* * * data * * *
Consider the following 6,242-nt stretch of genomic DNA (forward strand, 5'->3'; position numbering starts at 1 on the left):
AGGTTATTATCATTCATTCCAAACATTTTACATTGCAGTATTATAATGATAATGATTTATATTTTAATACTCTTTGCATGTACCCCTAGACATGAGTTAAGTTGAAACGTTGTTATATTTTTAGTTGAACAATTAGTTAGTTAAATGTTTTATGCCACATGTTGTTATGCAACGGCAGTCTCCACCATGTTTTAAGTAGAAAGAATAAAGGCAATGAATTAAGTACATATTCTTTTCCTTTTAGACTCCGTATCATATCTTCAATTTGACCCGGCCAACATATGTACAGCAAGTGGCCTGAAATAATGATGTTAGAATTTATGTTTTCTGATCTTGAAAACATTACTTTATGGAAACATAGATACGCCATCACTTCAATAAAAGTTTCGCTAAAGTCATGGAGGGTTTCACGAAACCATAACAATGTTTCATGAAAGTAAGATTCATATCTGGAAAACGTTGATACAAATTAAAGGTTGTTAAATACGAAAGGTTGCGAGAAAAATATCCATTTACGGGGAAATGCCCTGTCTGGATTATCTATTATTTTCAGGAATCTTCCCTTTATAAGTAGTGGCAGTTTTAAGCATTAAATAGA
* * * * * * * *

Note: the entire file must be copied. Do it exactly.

Consider the following 6,242-nt stretch of genomic DNA (forward strand, 5'->3'; position numbering starts at 1 on the left):
AGGTTATTATCATTCATTCCAAACATTTTACATTGCAGTATTATAATGATAATGATTTATATTTTAATACTCTTTGCATGTACCCCTAGACATGAGTTAAGTTGAAACGTTGTTATATTTTTAGTTGAACAATTAGTTAGTTAAATGTTTTATGCCACATGTTGTTATGCAACGGCAGTCTCCACCATGTTTTAAGTAGAAAGAATAAAGGCAATGAATTAAGTACATATTCTTTTCCTTTTAGACTCCGTATCATATCTTCAATTTGACCCGGCCAACATATGTACAGCAAGTGGCCTGAAATAATGATGTTAGAATTTATGTTTTCTGATCTTGAAAACATTACTTTATGGAAACATAGATACGCCATCACTTCAATAAAAGTTTCGCTAAAGTCATGGAGGGTTTCACGAAACCATAACAATGTTTCATGAAAGTAAGATTCATATCTGGAAAACGTTGATACAAATTAAAGGTTGTTAAATACGAAAGGTTGCGAGAAAAATATCCATTTACGGGGAAATGCCCTGTCTGGATTATCTATTATTTTCAGGAATCTTCCCTTTATAAGTAGTGGCAGTTTTAAGCATTAAATAGA